SAN DIEGO, Calif. -- Amid new demos that Qualcomm (NASDAQ:QCOM) will use to lure attendees at Mobile World Congress 2016 in Barcelona later this month, its engineers are discussing a concept in 5G that represents a transition never to have been done before.
If that sounds a little Star Trek-ish, it is -- in the sense that engineers are talking about boldly going where the industry hasn't gone before. That is, with previous generations of technology, the industry used dual-mode or multi-mode devices to move from or between 2G and 3G and from 3G to 4G, but it wasn't done in a concurrent manner, the way they're talking about structuring it for 5G.
Durga Malladi, VP of Engineering at Qualcomm, shows
In phones today, consumers can do a voice call using VoLTE and the call can fall back to circuit-switched if it needs to move to the 3G network. The same with data – the consumer is using either 3G or 4G, but not both at the same time. With 5G, the idea is to provide concurrent connectivity – at least, that's what Qualcomm engineers are talking about.
"Our view is that it provides a good anchor and blanket coverage with 4G and 5G drops in nicely with both millimeter wave and sub 6 GHz," said Durga Malladi, vice president of Engineering at Qualcomm Technologies, during a media event at Qualcomm offices.
As for "how" it gets done, that's something the standards bodies will be discussing in the coming months, starting in March. While there's a lot of talk about 5G of late, Qualcomm is still projecting that the first real wave of 5G will come in 2020, with 5G Phase 2 coming after 2021.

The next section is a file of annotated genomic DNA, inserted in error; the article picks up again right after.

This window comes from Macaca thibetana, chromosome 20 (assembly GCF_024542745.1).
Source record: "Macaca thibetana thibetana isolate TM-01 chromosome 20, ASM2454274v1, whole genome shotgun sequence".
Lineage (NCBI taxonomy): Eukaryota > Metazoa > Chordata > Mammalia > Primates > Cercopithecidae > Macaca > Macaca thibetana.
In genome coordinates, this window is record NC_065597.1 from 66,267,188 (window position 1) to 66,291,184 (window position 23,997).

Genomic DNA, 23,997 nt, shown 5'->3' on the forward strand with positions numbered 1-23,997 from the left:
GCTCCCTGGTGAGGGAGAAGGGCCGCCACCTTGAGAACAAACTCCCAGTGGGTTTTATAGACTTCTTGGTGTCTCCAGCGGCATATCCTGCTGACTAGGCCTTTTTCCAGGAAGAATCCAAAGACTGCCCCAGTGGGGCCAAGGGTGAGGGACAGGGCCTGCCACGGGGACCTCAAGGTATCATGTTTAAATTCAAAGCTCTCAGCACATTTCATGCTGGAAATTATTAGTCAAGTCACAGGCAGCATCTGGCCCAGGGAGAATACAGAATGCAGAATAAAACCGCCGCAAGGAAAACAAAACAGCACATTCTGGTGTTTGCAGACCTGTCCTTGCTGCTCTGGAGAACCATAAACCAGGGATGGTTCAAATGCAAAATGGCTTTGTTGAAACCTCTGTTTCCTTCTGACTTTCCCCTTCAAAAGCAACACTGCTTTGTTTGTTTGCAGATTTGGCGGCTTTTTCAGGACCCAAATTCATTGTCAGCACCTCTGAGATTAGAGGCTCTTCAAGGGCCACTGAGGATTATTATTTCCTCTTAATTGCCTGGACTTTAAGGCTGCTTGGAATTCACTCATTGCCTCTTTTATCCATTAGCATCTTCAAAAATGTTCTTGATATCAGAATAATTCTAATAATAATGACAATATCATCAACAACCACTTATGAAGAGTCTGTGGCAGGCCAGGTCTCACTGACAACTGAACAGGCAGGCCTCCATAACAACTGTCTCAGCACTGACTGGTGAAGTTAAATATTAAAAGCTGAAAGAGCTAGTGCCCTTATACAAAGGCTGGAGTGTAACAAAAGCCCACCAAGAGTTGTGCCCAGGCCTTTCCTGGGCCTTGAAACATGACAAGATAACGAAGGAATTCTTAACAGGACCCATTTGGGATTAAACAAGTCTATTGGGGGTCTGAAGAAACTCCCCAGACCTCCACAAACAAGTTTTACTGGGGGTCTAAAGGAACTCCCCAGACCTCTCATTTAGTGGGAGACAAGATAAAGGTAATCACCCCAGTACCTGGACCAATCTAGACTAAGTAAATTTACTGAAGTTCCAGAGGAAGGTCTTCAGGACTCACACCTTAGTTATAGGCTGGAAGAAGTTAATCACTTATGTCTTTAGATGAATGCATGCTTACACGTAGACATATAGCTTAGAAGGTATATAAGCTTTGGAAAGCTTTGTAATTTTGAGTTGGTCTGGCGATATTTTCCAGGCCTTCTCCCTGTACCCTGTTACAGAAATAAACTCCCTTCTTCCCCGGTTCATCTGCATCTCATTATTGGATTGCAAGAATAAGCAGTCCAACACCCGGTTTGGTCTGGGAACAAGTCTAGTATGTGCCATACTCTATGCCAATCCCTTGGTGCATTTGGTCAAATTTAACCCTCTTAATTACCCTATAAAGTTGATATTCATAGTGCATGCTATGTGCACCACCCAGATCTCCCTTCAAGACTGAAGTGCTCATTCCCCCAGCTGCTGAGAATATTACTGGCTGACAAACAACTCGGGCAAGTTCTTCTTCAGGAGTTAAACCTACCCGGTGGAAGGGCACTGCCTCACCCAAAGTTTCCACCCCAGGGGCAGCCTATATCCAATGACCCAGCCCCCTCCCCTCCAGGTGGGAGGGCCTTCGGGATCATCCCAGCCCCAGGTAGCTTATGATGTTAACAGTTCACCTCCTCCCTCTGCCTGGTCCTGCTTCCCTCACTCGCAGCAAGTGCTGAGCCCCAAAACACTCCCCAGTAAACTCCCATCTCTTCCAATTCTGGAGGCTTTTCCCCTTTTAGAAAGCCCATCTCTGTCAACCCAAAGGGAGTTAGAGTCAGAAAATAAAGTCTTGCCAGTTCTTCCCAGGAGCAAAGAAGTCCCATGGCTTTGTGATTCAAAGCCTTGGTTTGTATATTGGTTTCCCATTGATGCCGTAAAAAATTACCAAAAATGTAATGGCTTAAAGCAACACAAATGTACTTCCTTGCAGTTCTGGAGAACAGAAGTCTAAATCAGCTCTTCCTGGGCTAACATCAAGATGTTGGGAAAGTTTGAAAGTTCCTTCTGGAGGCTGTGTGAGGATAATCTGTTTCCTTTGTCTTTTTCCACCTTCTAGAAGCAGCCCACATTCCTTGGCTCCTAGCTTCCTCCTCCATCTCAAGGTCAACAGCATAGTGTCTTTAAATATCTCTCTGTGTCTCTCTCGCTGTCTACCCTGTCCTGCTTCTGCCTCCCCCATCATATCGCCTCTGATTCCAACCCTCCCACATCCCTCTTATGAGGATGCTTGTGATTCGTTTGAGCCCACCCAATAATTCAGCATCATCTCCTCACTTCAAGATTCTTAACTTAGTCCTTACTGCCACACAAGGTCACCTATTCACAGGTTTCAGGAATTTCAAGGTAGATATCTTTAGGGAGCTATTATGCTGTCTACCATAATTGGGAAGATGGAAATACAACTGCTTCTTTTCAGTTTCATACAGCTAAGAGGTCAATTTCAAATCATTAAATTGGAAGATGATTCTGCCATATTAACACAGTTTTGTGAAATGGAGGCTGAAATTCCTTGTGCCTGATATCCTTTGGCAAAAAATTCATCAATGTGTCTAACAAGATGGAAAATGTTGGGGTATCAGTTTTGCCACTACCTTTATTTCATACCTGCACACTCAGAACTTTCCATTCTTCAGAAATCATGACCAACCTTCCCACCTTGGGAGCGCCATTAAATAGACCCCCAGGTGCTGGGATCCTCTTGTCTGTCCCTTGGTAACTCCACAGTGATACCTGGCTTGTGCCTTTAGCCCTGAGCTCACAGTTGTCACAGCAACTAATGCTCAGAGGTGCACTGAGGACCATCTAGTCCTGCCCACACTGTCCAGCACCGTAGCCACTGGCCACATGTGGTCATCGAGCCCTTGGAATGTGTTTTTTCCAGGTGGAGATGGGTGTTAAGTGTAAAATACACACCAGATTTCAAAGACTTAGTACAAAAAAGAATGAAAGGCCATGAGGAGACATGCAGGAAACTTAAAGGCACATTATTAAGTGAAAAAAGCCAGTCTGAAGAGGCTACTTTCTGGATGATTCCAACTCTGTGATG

On the way to 5G, however, operators and vendors often say there's still a lot of steam left in LTE and LTE Advanced. Qualcomm this week also announced what it describes as the world's first over-the-air LAA trial, which was done in November 2015 with Deutsche Telekom (DT) in Nuremberg, Germany. The trial used LAA test equipment designed and deployed by Qualcomm Research, the R&D division of Qualcomm Technologies. Deutsche Telekom provided the licensed spectrum for the LTE anchor carrier augmented with 5 GHz unlicensed spectrum and used on a multiple node LAA test network deployed over Qualcomm Technologies' Nuremberg campus.
The idea with LAA is there's an anchor carrier in licensed spectrum, and everything else is in unlicensed. Enhanced LAA, or eLAA, is the next iteration. In LAA, the aggregation is done only in the downlink, whereas with eLAA, it's both downlink and uplink, Malladi explained. And LWA – which denotes LTE + Wi-Fi Aggregation -- offers the ability to aggregate LTE and Wi-Fi. "We also want to see the best possible combination of LTE and Wi-Fi because all of our phones have LTE and Wi-Fi in them, so what's the best way to aggregate both?," he said.
The company gave media a sneak preview of some demos it plans to show at MWC, which takes place Feb. 22-25. One demo combines both the uplink and downlink in an enhanced LAA scenario, while another involves a 28 GHz 5G millimeter wave system that uses beam forming, beam switching and a lot of tiny antennas to transmit data and video.
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